Please Stand By

 (868)
6.71 h 32 min2017X-RayPG-13
Wendy is an independent and brilliant young woman with autism. To submit her script on-time for a Star Trek screenplay competition she sneaks out of her group home and travels hundreds of miles not letting anything stop her from achieving her goals.
Directors
Ben Lewin
Starring
Dakota FanningToni ColletteAlice Eve
Genres
ComedyDrama
Subtitles
English [CC]
Audio languages
EnglishEnglish [Audio Description]
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More details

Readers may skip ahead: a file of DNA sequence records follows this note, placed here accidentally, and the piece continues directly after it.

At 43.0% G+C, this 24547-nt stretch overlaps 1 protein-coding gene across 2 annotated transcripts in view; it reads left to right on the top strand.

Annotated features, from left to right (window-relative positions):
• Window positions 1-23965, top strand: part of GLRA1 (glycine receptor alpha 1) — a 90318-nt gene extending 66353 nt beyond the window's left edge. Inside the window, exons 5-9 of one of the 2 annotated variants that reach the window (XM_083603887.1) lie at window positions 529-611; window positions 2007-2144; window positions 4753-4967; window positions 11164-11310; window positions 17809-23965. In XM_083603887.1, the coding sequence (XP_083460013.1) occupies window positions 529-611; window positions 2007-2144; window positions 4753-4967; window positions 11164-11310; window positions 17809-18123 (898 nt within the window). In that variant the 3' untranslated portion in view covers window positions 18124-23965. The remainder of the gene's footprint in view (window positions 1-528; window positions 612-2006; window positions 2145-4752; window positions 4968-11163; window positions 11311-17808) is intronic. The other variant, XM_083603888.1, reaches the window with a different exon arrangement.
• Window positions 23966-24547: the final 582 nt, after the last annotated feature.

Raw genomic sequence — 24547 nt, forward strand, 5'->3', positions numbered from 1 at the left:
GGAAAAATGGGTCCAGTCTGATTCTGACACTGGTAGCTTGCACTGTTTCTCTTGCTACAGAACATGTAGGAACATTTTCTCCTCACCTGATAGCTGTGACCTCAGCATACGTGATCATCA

Supporting actors
River AlexanderPatton Oswalt
Producers
Daniel DubieckiLara AlameddineTodd WagnerBen Cosgrove
Studio
Magnolia Pictures
Rating
PG-13 (Parents Strongly Cautioned)
Content advisory
Foul languageviolence
Purchase rights
Stream instantly Details
Format
Prime Video (streaming online video)
Devices
Available to watch on supported devices

Reviews

4.5 out of 5 stars

868 global ratings

  1. 71% of reviews have 5 stars
  2. 17% of reviews have 4 stars
  3. 8% of reviews have 3 stars
  4. 2% of reviews have 2 stars
  5. 2% of reviews have 1 stars
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Top reviews from the United States

AlexReviewed in the United States on January 27, 2018
5.0 out of 5 stars
positive light but Please Stand By did a great job of allowing viewers to glimpse into what it ...